Ulen sword

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The Ulen Sword is an artifact which was unearthed in a field 3 14 miles west of Ulen in Clay County, Minnesota. It is currently on display in the Ulen Museum which is operated by the Ulen Historical Society. At first purported to be a Viking sword, it bears little resemblance to any sword of known early Medieval provenance and is more probably a 19th-century military sword. [1]

The sword was found buried underground by Hans O. Hansen on his farm on April 20, 1911. Because of drought, Hansen decided to set his plow blades much deeper than usual, and unearthed the artifact. The blade of the Ulen sword is said to have had a 116-inch covering of rust, which Hansen polished away. The blade is 16 inches (410 mm) long. The end of the sword has been blunted by a hammer or some other instrument. The pommel and the thick crossguard are made of brass. The sword's crossguard has a design on each side: one side depicts a helmeted soldier, and the reverse is a breastplate covering a dagger and two crossed axes.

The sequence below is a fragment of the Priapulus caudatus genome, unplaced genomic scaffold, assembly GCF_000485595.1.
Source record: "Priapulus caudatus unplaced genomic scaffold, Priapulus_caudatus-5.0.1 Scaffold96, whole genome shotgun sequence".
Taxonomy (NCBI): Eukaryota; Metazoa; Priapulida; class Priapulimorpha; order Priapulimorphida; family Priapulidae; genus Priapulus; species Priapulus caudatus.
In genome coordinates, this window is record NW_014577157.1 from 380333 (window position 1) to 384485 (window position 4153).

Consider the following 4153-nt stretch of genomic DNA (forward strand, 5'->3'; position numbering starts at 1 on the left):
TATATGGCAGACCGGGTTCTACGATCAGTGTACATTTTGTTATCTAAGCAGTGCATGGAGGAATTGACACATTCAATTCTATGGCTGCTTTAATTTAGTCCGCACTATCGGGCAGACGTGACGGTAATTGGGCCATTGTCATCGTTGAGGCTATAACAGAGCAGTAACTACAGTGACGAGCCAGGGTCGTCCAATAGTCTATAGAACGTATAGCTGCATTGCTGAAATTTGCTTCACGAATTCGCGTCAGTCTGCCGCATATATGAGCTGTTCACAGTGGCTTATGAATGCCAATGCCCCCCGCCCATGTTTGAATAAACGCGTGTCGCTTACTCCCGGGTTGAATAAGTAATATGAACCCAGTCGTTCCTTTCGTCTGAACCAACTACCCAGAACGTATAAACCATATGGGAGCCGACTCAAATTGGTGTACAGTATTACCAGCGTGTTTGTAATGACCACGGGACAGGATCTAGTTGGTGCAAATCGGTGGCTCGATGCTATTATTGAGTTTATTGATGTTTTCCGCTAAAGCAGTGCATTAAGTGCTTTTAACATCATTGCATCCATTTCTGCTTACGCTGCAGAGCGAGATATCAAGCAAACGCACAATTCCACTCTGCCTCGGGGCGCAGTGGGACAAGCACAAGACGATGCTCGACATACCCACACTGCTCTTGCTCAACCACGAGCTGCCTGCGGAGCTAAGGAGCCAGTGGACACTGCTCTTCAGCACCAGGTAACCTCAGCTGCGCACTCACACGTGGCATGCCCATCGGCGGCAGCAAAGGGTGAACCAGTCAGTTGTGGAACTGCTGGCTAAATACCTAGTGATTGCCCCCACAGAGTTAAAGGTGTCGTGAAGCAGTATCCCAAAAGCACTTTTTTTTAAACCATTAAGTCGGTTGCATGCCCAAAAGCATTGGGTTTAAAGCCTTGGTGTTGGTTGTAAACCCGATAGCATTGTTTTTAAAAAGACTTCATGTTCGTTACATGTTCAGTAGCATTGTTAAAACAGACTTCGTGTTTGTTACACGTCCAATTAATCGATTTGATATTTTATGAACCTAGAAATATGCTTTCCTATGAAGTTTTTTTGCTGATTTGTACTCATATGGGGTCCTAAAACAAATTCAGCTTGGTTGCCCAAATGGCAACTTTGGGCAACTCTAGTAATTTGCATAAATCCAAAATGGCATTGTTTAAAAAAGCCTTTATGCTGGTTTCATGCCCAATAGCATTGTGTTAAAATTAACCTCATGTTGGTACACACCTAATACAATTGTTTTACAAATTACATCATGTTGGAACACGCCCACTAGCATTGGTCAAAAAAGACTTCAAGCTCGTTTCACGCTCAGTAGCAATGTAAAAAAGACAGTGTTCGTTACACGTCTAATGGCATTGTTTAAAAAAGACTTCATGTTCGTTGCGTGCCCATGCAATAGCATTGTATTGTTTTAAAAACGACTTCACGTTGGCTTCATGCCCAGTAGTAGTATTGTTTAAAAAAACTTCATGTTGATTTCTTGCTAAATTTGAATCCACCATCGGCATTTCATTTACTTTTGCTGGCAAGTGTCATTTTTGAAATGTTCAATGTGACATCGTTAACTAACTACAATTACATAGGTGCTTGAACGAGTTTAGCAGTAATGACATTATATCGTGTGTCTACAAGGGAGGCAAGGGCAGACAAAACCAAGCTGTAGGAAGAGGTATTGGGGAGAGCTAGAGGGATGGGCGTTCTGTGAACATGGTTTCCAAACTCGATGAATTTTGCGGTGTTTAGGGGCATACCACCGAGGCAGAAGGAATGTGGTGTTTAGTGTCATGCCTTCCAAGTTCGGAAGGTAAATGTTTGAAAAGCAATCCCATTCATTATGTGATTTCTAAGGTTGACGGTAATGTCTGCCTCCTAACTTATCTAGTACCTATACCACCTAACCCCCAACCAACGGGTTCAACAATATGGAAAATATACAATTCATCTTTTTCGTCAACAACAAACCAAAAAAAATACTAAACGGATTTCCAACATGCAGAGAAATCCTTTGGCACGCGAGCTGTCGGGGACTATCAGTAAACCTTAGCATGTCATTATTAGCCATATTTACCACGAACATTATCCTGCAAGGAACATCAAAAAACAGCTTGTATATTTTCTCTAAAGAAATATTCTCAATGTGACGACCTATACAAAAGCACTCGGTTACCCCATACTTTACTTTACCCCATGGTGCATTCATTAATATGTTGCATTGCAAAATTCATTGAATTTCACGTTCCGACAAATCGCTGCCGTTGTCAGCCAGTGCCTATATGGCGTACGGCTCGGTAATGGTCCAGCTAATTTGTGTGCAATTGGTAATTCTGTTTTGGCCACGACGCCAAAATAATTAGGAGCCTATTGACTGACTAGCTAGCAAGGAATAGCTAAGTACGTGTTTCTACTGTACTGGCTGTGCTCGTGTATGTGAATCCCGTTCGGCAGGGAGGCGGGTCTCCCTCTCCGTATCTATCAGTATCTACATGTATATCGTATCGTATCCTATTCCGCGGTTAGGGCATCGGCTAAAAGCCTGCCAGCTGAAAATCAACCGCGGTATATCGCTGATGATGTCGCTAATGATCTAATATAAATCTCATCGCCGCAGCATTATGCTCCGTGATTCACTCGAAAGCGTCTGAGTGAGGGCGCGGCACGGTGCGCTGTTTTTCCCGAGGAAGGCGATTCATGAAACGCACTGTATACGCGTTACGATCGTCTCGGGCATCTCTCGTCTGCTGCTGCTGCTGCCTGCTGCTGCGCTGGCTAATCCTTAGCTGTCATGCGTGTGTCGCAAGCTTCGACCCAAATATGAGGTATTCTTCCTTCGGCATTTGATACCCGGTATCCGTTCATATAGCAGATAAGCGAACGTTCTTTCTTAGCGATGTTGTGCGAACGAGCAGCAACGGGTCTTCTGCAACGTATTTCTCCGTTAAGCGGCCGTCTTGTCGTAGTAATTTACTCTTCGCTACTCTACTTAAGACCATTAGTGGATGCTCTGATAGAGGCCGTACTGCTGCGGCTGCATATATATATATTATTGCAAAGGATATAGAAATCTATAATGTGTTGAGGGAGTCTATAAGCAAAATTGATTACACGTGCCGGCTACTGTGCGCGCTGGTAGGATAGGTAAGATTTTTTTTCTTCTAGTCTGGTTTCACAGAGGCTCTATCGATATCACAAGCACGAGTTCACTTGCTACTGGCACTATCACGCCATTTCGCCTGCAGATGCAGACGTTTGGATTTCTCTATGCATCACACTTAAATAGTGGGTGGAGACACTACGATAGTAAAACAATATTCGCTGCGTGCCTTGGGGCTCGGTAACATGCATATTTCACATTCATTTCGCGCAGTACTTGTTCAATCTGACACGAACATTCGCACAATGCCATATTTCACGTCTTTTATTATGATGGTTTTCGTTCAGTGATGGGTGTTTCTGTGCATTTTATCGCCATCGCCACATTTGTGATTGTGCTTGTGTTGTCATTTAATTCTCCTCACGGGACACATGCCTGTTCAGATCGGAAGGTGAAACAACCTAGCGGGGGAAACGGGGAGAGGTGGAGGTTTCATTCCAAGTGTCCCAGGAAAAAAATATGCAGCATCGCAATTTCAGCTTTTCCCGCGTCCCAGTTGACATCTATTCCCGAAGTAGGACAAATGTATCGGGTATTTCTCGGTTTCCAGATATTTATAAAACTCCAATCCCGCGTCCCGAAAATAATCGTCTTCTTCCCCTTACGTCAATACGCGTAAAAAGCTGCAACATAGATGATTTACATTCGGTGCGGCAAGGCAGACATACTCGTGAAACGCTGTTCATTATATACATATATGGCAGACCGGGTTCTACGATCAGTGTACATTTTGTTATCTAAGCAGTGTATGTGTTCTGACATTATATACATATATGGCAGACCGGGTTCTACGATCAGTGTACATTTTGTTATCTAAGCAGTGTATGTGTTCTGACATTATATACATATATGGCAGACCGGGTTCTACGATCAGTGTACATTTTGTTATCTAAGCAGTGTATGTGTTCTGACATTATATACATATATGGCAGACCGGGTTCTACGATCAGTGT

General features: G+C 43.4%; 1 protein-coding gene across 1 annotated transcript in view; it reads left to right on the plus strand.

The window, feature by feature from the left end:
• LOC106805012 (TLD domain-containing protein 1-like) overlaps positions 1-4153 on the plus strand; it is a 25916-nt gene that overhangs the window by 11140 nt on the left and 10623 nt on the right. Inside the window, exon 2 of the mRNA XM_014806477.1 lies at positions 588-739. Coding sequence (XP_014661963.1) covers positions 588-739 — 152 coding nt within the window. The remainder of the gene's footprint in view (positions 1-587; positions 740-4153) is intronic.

References[edit]

  1. ^ "29.11 Ulen Sword". The Viking Answer Lady. Retrieved October 16, 2015. 

Other sources[edit]

  • Rath, Jay; Elizabeth McBride; Chris Roerden (1998) The M-files: True Reports of Minnesota's Unexplained Phenomena (Big Earth Publishing) ISBN 9780915024667
  • Oakeshott, R.E. (1996) The Archaeology of Weapons, Arms and Armour from Prehistory to the Age of Chivalry (New York: Dover Publications Inc) ISBN 978048629288-5.

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